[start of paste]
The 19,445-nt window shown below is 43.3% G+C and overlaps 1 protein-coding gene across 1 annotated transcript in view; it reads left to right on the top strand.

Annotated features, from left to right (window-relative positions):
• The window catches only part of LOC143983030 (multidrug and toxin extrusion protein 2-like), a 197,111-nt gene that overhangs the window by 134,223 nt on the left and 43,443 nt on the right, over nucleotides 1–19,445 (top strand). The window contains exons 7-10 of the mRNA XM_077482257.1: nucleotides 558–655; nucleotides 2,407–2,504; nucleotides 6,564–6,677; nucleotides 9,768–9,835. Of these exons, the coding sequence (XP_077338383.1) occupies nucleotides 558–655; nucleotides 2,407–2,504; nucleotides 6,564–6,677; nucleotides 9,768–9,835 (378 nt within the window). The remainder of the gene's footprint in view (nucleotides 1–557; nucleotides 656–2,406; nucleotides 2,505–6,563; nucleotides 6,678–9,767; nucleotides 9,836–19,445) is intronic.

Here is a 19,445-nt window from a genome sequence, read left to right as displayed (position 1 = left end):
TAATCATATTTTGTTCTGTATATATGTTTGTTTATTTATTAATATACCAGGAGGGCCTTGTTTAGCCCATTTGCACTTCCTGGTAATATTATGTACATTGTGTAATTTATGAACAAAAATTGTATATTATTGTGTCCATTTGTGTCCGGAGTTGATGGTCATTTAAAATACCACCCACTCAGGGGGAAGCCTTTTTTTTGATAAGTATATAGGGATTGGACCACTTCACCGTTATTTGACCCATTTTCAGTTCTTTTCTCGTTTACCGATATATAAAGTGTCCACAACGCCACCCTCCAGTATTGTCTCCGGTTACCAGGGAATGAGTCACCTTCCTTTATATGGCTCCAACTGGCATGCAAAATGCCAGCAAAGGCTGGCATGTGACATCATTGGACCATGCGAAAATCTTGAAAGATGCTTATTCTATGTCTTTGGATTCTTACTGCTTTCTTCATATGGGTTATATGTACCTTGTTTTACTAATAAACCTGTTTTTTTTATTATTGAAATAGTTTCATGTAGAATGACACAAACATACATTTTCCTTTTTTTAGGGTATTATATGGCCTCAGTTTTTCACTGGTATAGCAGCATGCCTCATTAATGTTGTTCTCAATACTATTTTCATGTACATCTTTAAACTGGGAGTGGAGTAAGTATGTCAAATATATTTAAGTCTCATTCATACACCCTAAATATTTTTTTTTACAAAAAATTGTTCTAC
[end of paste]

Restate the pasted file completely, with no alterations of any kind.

The 19,445-nt window shown below is 43.3% G+C and overlaps 1 protein-coding gene across 1 annotated transcript in view; it reads left to right on the top strand.

Annotated features, from left to right (window-relative positions):
• The window catches only part of LOC143983030 (multidrug and toxin extrusion protein 2-like), a 197,111-nt gene that overhangs the window by 134,223 nt on the left and 43,443 nt on the right, over nucleotides 1–19,445 (top strand). The window contains exons 7-10 of the mRNA XM_077482257.1: nucleotides 558–655; nucleotides 2,407–2,504; nucleotides 6,564–6,677; nucleotides 9,768–9,835. Of these exons, the coding sequence (XP_077338383.1) occupies nucleotides 558–655; nucleotides 2,407–2,504; nucleotides 6,564–6,677; nucleotides 9,768–9,835 (378 nt within the window). The remainder of the gene's footprint in view (nucleotides 1–557; nucleotides 656–2,406; nucleotides 2,505–6,563; nucleotides 6,678–9,767; nucleotides 9,836–19,445) is intronic.

Here is a 19,445-nt window from a genome sequence, read left to right as displayed (position 1 = left end):
TAATCATATTTTGTTCTGTATATATGTTTGTTTATTTATTAATATACCAGGAGGGCCTTGTTTAGCCCATTTGCACTTCCTGGTAATATTATGTACATTGTGTAATTTATGAACAAAAATTGTATATTATTGTGTCCATTTGTGTCCGGAGTTGATGGTCATTTAAAATACCACCCACTCAGGGGGAAGCCTTTTTTTTGATAAGTATATAGGGATTGGACCACTTCACCGTTATTTGACCCATTTTCAGTTCTTTTCTCGTTTACCGATATATAAAGTGTCCACAACGCCACCCTCCAGTATTGTCTCCGGTTACCAGGGAATGAGTCACCTTCCTTTATATGGCTCCAACTGGCATGCAAAATGCCAGCAAAGGCTGGCATGTGACATCATTGGACCATGCGAAAATCTTGAAAGATGCTTATTCTATGTCTTTGGATTCTTACTGCTTTCTTCATATGGGTTATATGTACCTTGTTTTACTAATAAACCTGTTTTTTTTATTATTGAAATAGTTTCATGTAGAATGACACAAACATACATTTTCCTTTTTTTAGGGTATTATATGGCCTCAGTTTTTCACTGGTATAGCAGCATGCCTCATTAATGTTGTTCTCAATACTATTTTCATGTACATCTTTAAACTGGGAGTGGAGTAAGTATGTCAAATATATTTAAGTCTCATTCATACACCCTAAATATTTTTTTTTACAAAAAATTGTTCTAC